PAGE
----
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People can be very hurtful. My dad wanted to be an artist. He showed promise. But believed one of the art instructors in college and hasn't touched a brush since. I was ridiculed in 10th grade by my Spanish teacher (he went on for 20 minutes) because I was taking German, Spanish at the high school and French and Latin at the local state college. After 20 minutes of being told only 1 in a million could study more than one language at a time, I ran out of the room. The entire class followed me. I dedicated my M.A. thesis to him--I vowed to prove him wrong and I did--although not proficient in all, I ended up studying a total of 12 languages, including Swahili, before I earned my M.A. I still remember how mortified I was and how frozen I was in my seat until one of the guys in the front row turned and looked at me. He rolled his eyes to the door and tilted his head. I ran, and he was the first one behind me (he was a track star, come to think of it). Many of those classmates are still my friends today--30 some years later. Next time I see those friends, I have to tell them how much it meant to me that they followed me out of the class.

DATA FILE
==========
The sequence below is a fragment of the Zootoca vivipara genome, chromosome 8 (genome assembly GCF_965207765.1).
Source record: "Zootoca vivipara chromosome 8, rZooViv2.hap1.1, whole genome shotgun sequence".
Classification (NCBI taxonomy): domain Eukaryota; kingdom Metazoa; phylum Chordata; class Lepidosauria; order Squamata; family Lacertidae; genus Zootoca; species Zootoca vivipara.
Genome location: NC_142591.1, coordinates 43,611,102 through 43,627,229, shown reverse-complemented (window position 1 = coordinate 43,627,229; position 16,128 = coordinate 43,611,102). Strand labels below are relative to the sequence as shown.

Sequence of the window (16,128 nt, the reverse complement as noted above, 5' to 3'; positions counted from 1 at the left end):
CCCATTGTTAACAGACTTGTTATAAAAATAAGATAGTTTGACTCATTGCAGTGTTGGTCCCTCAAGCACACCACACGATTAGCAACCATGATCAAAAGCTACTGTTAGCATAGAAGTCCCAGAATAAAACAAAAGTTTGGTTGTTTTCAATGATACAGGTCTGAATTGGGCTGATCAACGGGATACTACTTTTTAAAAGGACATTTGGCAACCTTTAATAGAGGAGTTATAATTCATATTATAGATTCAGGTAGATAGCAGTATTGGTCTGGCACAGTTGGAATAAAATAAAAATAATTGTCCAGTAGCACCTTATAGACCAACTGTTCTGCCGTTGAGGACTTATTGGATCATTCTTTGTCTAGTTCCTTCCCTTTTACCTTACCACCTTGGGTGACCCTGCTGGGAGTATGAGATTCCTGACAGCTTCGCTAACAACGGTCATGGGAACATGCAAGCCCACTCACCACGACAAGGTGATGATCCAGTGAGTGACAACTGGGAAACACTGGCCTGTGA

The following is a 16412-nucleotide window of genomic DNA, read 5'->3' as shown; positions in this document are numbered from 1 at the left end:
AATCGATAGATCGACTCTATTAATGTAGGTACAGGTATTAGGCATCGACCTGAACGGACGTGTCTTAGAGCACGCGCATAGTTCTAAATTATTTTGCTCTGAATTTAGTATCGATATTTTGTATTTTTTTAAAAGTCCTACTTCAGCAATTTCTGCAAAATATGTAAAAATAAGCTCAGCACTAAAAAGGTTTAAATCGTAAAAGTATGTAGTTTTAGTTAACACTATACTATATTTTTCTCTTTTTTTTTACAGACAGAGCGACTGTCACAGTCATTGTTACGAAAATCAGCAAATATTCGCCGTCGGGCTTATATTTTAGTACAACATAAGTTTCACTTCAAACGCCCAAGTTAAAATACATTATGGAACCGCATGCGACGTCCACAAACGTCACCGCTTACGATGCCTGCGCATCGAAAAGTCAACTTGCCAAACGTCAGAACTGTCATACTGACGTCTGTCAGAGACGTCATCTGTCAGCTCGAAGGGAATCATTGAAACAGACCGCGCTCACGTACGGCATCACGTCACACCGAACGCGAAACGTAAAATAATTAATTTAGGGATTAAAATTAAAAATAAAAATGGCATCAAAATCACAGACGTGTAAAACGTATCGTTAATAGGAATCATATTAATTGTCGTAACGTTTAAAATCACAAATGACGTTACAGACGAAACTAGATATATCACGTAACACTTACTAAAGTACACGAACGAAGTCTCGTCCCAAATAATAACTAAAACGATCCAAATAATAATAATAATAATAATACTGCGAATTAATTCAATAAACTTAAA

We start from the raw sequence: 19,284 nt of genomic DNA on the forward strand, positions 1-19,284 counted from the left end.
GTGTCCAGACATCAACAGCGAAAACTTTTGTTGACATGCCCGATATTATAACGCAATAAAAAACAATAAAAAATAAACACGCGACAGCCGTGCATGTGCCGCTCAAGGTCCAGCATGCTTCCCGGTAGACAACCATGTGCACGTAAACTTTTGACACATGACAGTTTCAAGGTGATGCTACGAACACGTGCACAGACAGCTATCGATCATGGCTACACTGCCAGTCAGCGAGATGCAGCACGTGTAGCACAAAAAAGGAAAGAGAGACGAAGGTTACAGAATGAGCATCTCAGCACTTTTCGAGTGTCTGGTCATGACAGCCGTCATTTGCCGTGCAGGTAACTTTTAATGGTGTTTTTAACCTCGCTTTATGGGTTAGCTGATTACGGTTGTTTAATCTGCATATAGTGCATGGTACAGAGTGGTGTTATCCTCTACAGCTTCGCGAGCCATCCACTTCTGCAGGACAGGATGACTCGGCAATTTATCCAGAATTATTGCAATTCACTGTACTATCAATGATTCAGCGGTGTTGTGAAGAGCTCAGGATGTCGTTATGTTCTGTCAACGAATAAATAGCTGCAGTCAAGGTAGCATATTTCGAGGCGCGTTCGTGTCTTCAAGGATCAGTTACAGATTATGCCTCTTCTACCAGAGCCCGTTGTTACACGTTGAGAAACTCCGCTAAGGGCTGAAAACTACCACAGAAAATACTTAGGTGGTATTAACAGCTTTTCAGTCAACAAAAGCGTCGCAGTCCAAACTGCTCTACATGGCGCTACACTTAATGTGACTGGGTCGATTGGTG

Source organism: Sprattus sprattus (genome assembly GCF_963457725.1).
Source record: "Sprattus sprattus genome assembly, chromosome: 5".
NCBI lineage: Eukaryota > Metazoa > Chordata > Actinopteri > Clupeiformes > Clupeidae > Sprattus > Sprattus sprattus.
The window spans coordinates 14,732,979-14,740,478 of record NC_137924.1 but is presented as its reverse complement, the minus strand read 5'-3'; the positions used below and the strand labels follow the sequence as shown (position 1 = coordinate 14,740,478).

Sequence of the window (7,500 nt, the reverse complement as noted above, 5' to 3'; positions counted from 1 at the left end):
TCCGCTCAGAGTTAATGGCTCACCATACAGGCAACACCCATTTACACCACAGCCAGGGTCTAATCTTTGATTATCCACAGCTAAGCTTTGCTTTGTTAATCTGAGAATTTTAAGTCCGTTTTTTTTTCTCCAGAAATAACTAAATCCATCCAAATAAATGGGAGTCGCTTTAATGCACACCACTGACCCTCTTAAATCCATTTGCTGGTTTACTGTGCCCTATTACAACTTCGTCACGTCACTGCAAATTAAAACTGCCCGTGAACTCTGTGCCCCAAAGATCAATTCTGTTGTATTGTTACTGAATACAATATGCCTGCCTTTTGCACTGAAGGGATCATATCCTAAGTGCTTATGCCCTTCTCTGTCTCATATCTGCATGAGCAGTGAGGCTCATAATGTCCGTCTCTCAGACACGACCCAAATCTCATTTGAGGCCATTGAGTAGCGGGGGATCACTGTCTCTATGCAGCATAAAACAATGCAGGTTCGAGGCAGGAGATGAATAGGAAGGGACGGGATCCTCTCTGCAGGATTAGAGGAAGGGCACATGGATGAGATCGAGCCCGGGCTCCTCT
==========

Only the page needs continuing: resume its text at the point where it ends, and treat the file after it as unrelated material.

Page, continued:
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Old 01-26-2012, 09:15 PM   #8
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Originally Posted by Aunt Bea View Post
Claire,

Your post made me think of my mother! She had some evil lines that we still laugh over when we get together. She did not mean any harm and could never understand why people got upset with her. (Picture Maggie Smith)